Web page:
Department of Mathematics --- College of Science --- University of Utah

Mathematics 1010 online

Quadratic Equations

A quadratic equation can be written in the standard form

$\displaystyle ax^2+bx+c = 0
\qquad\qquad(*) $

where $ x $ is the unknown variable, the coefficients $ a $, $ b $ and $ c $ are real numbers, and

$\displaystyle a\neq 0. $

(If $ a=0 $ we have a linear equation . and a much simpler problem.) In a class like this the coefficients are usually given explicitly, but in actual applications they are often variables, or even algebraic expressions.

To solve the quadratic equation means to find values of $ x $ that make the equation true. To illustrate the principles and issues let's look at a special case first. Consider the equation

$\displaystyle (x-1)^2 = 25.\qquad\qquad(**) $

You might say that's not a quadratic equation since it's not in the form $ (*) $. However, it can be converted into an equivalent equation that is in that form, by suitable operations on both sides of the equation:

(x-1)^2 &=& 25 &\vert& \hbox{expand} \\...
...24 &=& 0 &\vert& a=1,\quad b=-2, \quad c =-24.\\
\end{array} \end{displaymath}

The last equation in this sequence is in standard form, with $ a $, $ b $, and $ c $ having the given values. However, the equation $ (**) $ can be solved much more easily than $ (*) $:

(x-1)^2 &=& 25 &\vert& \sqrt{\phantom{\...
...d\hbox{or}\quad{-4} &\vert& \hbox{the answer} \\
\end{array} \end{displaymath}

Thus there are two solutions of the equation, $ x=6 $ and $ x=-4 $. We can (and should) verify this by substituting these values in the original equation. If $ x=6 $ we obtain $ 5^2=25 $ and if $ x=-4 $ we obtain $ (-5)^2 = 25 $.

Note the symbol $ \pm $ in the second and third of the above sequence of equations. The square root of $ 25 $ is positive by convention and equals $ +5 $. However, our task at that stage is not to compute a square root as such, but to answer the question for what values of $ x $ does $ (x-1)^2 $ equal $ 25 $? There are two such values, $ x-1=-5 $ and $ x-1=-5 $, and we must consider both possibilities.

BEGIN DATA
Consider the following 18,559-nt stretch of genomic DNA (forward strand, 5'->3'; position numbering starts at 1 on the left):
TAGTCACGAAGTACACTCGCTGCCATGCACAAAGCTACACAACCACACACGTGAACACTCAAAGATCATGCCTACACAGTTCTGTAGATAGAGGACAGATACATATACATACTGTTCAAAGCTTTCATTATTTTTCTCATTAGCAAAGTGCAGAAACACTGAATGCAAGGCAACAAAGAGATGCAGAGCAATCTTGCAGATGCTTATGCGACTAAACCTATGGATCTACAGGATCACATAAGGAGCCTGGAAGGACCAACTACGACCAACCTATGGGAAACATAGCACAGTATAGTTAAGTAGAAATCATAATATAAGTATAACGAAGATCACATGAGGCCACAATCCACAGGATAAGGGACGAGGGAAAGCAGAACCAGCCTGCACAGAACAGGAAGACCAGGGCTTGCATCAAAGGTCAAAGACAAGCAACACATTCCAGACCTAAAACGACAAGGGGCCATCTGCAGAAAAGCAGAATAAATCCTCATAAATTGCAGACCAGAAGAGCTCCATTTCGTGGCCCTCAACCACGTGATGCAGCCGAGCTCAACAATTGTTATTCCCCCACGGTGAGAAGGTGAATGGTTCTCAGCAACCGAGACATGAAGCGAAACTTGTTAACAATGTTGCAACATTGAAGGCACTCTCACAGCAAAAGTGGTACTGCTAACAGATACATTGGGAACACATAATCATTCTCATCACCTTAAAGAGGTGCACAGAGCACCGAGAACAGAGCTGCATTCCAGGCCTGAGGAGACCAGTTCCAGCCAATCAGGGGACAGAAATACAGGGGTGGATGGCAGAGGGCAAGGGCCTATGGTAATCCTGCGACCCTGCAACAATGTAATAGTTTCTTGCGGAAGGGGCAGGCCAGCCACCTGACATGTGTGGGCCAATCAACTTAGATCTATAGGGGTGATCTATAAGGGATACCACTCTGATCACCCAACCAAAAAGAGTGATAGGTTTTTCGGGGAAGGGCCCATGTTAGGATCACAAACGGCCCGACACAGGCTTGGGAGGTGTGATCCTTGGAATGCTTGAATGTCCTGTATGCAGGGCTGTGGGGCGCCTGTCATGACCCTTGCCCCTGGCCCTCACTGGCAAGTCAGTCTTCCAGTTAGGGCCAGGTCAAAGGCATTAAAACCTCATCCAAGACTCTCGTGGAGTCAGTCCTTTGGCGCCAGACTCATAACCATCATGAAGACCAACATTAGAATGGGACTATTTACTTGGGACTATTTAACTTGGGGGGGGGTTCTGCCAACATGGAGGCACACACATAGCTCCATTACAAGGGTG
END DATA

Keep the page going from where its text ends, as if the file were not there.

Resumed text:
Let's now consider the more general equation

$\displaystyle (x-r)^2 = s \qquad\qquad(***) $

where $ r $ and $ s $ are considered known and, as before, $ x $ needs to be determined.

It can be solved just like the special case considered earlier:

(x-r)^2 &=& s &\vert& \sqrt{\phantom{\l...
...x &=& r \pm \sqrt{s} &\vert& \hbox{the answer}\\
\end{array} \end{displaymath}

The key to solving quadratic equations is to convert them to the form $ (***) $. This process is called completing the square. It is based on the first and second binomial formulas .

Let's see how this works with our equation in standard form:

$\displaystyle x^2-2x-24 =0. $

If the constant term was $ 1 $ instead of $ -24 $ we would have a perfect square . To make it so we just add $ 25 $ on both sides and obtain

$\displaystyle x^2-2x+1 =25 $

which can be rewritten as

$\displaystyle (x-1)^2 = 25 $

Note that since

$\displaystyle (x-r)^2 = x^2-2rx+r^2 $

we simply look at the factor of $ x $, halve it, square it, and add the appropriate constant that makes the constant equal to that desired value. One simple minded way to obtain that constant is to subtract whatever constant is there, and then add the desired value. For this to work the leading coefficient (multiplying $ x^2 $) must equal $ 1 $. If it doesn't we divide first by the leading coefficient on both sides. (However, do not memorize this procedure as a recipe. Rather think about it, and practice it, until it makes sense and is so compelling that it becomes a natural part of your repertoire.)

Two Real Solutions

An example illustrates the process:

2x^2-10x+12 &=& 0 &\vert& \div 2 \\
...uad\hbox{or}\quad 3 &\vert& \hbox{the answer.}\\
\end{array} \end{displaymath}

We easily check that $ x=2 $ and $ x=3 $ do in fact satisfy the original equation.

The above example illustrates one of three possible outcomes of this procedure, the case where there are two real solutions.

One Real Solution

In the following example there is only one solution:

x^2+2x+1 &=&0 &\vert& \hbox{perfect squ...
...t& -1 \\
x &=& -1 &\vert& \hbox{the answer} \\
\end{array} \end{displaymath}

The reason there is only one solution is the fact that there is one and only one number whose square is $ 0 $.

Two Conjugate Complex Solutions

If the above procedure leads to taking the square root of a negative number we obtain a conjugate complex pair of solutions as illustrated in the following example:

x^2 +2x + 2 &=& 0 &\vert& -2 \\
x^2 +...
...x{or}\quad x = -1-i &\vert& \hbox{the answer} \\
\end{array} \end{displaymath}

The Quadratic Formula

Of course there is nothing to stop us from applying this procedure to the general equation $ (*) $. This gives rise to the quadratic formula . Personally, I prefer not to burden my mind with having to memorize reliably yet another formula, and so I complete the square almost every time I solve a quadratic equation.